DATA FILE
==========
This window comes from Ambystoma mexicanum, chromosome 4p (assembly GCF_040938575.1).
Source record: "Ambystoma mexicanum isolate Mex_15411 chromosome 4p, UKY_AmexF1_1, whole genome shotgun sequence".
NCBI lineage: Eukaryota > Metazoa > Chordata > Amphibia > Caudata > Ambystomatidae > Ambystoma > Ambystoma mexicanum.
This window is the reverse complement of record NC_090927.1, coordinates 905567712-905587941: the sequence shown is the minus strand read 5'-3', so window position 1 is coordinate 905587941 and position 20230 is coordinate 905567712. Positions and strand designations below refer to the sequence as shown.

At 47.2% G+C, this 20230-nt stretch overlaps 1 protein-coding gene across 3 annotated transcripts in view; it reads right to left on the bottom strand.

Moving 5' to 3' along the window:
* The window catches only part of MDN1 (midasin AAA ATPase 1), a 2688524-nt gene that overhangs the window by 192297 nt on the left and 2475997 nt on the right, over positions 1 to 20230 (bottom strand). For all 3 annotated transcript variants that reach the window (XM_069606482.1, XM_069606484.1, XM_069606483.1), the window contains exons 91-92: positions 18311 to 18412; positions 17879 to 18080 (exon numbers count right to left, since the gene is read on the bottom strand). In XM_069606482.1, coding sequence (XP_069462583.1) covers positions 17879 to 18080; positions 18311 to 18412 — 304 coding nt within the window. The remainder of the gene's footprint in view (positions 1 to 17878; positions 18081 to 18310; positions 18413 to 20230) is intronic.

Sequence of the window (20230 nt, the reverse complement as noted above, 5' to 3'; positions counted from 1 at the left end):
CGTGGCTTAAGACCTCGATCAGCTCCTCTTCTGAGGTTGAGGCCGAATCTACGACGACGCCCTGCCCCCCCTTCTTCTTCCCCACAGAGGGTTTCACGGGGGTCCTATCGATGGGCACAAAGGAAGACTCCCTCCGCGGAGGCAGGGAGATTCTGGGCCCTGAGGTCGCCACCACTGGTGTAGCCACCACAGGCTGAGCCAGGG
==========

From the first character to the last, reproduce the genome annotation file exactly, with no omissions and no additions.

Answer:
This window comes from Ambystoma mexicanum, chromosome 4p (assembly GCF_040938575.1).
Source record: "Ambystoma mexicanum isolate Mex_15411 chromosome 4p, UKY_AmexF1_1, whole genome shotgun sequence".
NCBI lineage: Eukaryota > Metazoa > Chordata > Amphibia > Caudata > Ambystomatidae > Ambystoma > Ambystoma mexicanum.
This window is the reverse complement of record NC_090927.1, coordinates 905567712-905587941: the sequence shown is the minus strand read 5'-3', so window position 1 is coordinate 905587941 and position 20230 is coordinate 905567712. Positions and strand designations below refer to the sequence as shown.

At 47.2% G+C, this 20230-nt stretch overlaps 1 protein-coding gene across 3 annotated transcripts in view; it reads right to left on the bottom strand.

Moving 5' to 3' along the window:
* The window catches only part of MDN1 (midasin AAA ATPase 1), a 2688524-nt gene that overhangs the window by 192297 nt on the left and 2475997 nt on the right, over positions 1 to 20230 (bottom strand). For all 3 annotated transcript variants that reach the window (XM_069606482.1, XM_069606484.1, XM_069606483.1), the window contains exons 91-92: positions 18311 to 18412; positions 17879 to 18080 (exon numbers count right to left, since the gene is read on the bottom strand). In XM_069606482.1, coding sequence (XP_069462583.1) covers positions 17879 to 18080; positions 18311 to 18412 — 304 coding nt within the window. The remainder of the gene's footprint in view (positions 1 to 17878; positions 18081 to 18310; positions 18413 to 20230) is intronic.

Sequence of the window (20230 nt, the reverse complement as noted above, 5' to 3'; positions counted from 1 at the left end):
CGTGGCTTAAGACCTCGATCAGCTCCTCTTCTGAGGTTGAGGCCGAATCTACGACGACGCCCTGCCCCCCCTTCTTCTTCCCCACAGAGGGTTTCACGGGGGTCCTATCGATGGGCACAAAGGAAGACTCCCTCCGCGGAGGCAGGGAGATTCTGGGCCCTGAGGTCGCCACCACTGGTGTAGCCACCACAGGCTGAGCCAGGG